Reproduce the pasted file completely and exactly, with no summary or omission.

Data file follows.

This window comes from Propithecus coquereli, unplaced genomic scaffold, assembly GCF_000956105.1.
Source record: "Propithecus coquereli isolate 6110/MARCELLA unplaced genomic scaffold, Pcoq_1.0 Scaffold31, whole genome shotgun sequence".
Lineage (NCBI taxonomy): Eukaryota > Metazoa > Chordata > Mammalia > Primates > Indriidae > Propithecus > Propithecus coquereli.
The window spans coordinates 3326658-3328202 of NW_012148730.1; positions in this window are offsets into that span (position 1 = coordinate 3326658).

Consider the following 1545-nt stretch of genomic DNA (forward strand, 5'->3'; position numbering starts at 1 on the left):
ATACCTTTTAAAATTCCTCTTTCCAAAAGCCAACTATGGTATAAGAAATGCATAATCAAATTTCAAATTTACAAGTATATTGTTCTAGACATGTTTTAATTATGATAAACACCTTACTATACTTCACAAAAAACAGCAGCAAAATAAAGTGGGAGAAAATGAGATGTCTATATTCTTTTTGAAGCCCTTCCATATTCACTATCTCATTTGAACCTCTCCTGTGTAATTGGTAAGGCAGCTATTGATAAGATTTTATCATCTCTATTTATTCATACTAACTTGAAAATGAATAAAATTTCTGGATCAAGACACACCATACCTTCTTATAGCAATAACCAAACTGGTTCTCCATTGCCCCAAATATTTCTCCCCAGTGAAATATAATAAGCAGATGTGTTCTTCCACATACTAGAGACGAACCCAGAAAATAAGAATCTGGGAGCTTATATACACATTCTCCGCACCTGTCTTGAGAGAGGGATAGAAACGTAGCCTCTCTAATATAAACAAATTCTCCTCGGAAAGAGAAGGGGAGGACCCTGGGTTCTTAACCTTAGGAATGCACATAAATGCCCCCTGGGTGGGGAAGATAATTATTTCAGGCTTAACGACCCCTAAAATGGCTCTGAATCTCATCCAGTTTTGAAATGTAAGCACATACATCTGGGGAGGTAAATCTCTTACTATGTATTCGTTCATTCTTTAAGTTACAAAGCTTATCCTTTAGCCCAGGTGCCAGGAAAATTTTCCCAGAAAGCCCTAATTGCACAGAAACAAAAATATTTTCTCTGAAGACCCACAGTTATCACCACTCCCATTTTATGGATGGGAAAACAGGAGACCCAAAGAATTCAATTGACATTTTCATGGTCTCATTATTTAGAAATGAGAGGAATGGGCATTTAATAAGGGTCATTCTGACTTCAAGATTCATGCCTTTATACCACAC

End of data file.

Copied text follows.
This window comes from Propithecus coquereli, unplaced genomic scaffold, assembly GCF_000956105.1.
Source record: "Propithecus coquereli isolate 6110/MARCELLA unplaced genomic scaffold, Pcoq_1.0 Scaffold31, whole genome shotgun sequence".
Lineage (NCBI taxonomy): Eukaryota > Metazoa > Chordata > Mammalia > Primates > Indriidae > Propithecus > Propithecus coquereli.
The window spans coordinates 3326658-3328202 of NW_012148730.1; positions in this window are offsets into that span (position 1 = coordinate 3326658).

Consider the following 1545-nt stretch of genomic DNA (forward strand, 5'->3'; position numbering starts at 1 on the left):
ATACCTTTTAAAATTCCTCTTTCCAAAAGCCAACTATGGTATAAGAAATGCATAATCAAATTTCAAATTTACAAGTATATTGTTCTAGACATGTTTTAATTATGATAAACACCTTACTATACTTCACAAAAAACAGCAGCAAAATAAAGTGGGAGAAAATGAGATGTCTATATTCTTTTTGAAGCCCTTCCATATTCACTATCTCATTTGAACCTCTCCTGTGTAATTGGTAAGGCAGCTATTGATAAGATTTTATCATCTCTATTTATTCATACTAACTTGAAAATGAATAAAATTTCTGGATCAAGACACACCATACCTTCTTATAGCAATAACCAAACTGGTTCTCCATTGCCCCAAATATTTCTCCCCAGTGAAATATAATAAGCAGATGTGTTCTTCCACATACTAGAGACGAACCCAGAAAATAAGAATCTGGGAGCTTATATACACATTCTCCGCACCTGTCTTGAGAGAGGGATAGAAACGTAGCCTCTCTAATATAAACAAATTCTCCTCGGAAAGAGAAGGGGAGGACCCTGGGTTCTTAACCTTAGGAATGCACATAAATGCCCCCTGGGTGGGGAAGATAATTATTTCAGGCTTAACGACCCCTAAAATGGCTCTGAATCTCATCCAGTTTTGAAATGTAAGCACATACATCTGGGGAGGTAAATCTCTTACTATGTATTCGTTCATTCTTTAAGTTACAAAGCTTATCCTTTAGCCCAGGTGCCAGGAAAATTTTCCCAGAAAGCCCTAATTGCACAGAAACAAAAATATTTTCTCTGAAGACCCACAGTTATCACCACTCCCATTTTATGGATGGGAAAACAGGAGACCCAAAGAATTCAATTGACATTTTCATGGTCTCATTATTTAGAAATGAGAGGAATGGGCATTTAATAAGGGTCATTCTGACTTCAAGATTCATGCCTTTATACCACAC